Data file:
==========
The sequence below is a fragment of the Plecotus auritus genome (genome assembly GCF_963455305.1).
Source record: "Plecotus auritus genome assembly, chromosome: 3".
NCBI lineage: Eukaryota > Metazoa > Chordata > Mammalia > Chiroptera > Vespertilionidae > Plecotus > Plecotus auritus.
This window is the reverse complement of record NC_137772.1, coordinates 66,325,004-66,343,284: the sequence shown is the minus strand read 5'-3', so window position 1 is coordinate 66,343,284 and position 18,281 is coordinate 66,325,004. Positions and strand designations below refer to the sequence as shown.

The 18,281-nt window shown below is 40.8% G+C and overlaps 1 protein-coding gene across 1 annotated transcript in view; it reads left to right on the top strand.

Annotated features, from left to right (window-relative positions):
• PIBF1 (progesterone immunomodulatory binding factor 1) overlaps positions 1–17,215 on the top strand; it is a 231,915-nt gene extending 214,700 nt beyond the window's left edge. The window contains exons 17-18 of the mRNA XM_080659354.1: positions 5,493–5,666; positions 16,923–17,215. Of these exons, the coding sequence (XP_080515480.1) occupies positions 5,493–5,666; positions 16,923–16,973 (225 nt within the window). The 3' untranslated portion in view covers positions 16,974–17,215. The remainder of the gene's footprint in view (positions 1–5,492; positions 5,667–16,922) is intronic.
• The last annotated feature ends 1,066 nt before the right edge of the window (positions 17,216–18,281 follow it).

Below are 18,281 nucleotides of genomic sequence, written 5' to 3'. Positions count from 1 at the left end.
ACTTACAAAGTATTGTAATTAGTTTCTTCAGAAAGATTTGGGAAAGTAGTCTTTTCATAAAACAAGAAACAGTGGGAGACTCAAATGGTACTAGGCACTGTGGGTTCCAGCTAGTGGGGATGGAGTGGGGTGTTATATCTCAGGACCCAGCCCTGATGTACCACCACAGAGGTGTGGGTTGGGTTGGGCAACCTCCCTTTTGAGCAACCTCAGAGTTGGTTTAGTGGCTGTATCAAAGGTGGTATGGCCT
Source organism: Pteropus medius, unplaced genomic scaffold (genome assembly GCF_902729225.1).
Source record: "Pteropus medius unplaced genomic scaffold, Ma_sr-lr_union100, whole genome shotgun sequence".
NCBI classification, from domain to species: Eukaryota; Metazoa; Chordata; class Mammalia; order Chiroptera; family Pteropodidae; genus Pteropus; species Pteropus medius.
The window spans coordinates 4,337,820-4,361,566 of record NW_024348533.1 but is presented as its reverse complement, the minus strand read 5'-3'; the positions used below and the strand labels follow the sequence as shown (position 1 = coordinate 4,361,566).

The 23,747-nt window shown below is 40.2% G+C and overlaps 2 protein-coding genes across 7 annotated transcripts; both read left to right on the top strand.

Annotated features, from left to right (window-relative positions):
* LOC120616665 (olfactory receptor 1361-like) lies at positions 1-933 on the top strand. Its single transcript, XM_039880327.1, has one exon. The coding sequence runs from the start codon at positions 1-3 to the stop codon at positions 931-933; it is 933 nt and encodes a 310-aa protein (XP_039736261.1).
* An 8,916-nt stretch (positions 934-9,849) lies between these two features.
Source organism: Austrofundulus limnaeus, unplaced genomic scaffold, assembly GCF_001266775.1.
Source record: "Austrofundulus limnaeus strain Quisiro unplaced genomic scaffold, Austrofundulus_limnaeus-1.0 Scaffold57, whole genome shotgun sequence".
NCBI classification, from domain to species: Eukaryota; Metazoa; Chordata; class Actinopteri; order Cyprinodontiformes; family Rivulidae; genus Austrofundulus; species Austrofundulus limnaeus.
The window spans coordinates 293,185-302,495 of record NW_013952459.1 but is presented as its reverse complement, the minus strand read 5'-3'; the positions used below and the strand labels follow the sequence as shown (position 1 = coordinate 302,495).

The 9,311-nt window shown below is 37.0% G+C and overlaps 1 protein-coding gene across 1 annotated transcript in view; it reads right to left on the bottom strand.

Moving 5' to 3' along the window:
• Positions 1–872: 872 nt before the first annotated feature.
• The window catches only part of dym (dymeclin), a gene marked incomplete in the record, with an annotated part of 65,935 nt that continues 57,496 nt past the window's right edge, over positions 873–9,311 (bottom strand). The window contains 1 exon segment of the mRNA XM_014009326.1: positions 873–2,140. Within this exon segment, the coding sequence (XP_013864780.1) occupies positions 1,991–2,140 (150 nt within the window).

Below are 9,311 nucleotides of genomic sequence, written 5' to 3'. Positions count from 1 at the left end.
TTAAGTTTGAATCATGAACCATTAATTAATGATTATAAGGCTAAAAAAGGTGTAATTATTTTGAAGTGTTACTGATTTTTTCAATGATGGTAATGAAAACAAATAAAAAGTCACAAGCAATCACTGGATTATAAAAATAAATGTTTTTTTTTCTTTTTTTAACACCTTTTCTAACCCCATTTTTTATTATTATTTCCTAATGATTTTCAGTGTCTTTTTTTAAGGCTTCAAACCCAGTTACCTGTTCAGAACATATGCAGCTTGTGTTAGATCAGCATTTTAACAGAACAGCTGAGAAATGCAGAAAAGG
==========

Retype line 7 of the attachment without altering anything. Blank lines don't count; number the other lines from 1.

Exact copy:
• PIBF1 (progesterone immunomodulatory binding factor 1) overlaps positions 1–17,215 on the top strand; it is a 231,915-nt gene extending 214,700 nt beyond the window's left edge. The window contains exons 17-18 of the mRNA XM_080659354.1: positions 5,493–5,666; positions 16,923–17,215. Of these exons, the coding sequence (XP_080515480.1) occupies positions 5,493–5,666; positions 16,923–16,973 (225 nt within the window). The 3' untranslated portion in view covers positions 16,974–17,215. The remainder of the gene's footprint in view (positions 1–5,492; positions 5,667–16,922) is intronic.